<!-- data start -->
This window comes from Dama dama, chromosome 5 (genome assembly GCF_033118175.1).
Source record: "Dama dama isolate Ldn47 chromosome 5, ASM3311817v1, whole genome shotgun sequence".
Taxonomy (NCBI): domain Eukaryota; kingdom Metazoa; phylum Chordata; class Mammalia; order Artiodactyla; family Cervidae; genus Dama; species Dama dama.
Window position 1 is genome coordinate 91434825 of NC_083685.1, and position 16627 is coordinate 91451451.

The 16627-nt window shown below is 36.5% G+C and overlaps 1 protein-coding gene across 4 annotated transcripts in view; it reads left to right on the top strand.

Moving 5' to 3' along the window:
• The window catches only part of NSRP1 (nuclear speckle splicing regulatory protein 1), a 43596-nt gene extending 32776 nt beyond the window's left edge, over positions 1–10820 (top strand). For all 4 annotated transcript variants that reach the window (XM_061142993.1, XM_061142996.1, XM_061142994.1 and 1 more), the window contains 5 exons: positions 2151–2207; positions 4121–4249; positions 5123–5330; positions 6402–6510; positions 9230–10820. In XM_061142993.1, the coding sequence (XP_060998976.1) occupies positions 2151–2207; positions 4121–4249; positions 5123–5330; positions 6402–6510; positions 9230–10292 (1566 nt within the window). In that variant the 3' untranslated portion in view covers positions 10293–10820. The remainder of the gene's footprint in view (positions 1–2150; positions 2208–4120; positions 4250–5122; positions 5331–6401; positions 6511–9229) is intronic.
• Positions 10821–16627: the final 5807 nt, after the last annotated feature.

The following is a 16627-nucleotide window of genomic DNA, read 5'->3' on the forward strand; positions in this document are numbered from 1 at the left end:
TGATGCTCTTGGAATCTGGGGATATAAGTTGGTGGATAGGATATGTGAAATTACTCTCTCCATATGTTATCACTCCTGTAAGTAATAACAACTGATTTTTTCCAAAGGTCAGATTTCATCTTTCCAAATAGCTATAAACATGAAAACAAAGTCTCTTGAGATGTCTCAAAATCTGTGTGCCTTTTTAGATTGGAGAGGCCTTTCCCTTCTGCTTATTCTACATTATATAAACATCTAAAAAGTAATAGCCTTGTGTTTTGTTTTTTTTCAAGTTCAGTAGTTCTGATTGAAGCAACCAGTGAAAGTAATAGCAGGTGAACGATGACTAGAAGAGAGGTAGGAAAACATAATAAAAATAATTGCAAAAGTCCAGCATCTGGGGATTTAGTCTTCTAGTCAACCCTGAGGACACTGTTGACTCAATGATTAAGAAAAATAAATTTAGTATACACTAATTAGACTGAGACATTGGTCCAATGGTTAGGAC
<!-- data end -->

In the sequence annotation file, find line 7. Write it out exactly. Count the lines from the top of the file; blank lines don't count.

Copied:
• The window catches only part of NSRP1 (nuclear speckle splicing regulatory protein 1), a 43596-nt gene extending 32776 nt beyond the window's left edge, over positions 1–10820 (top strand). For all 4 annotated transcript variants that reach the window (XM_061142993.1, XM_061142996.1, XM_061142994.1 and 1 more), the window contains 5 exons: positions 2151–2207; positions 4121–4249; positions 5123–5330; positions 6402–6510; positions 9230–10820. In XM_061142993.1, the coding sequence (XP_060998976.1) occupies positions 2151–2207; positions 4121–4249; positions 5123–5330; positions 6402–6510; positions 9230–10292 (1566 nt within the window). In that variant the 3' untranslated portion in view covers positions 10293–10820. The remainder of the gene's footprint in view (positions 1–2150; positions 2208–4120; positions 4250–5122; positions 5331–6401; positions 6511–9229) is intronic.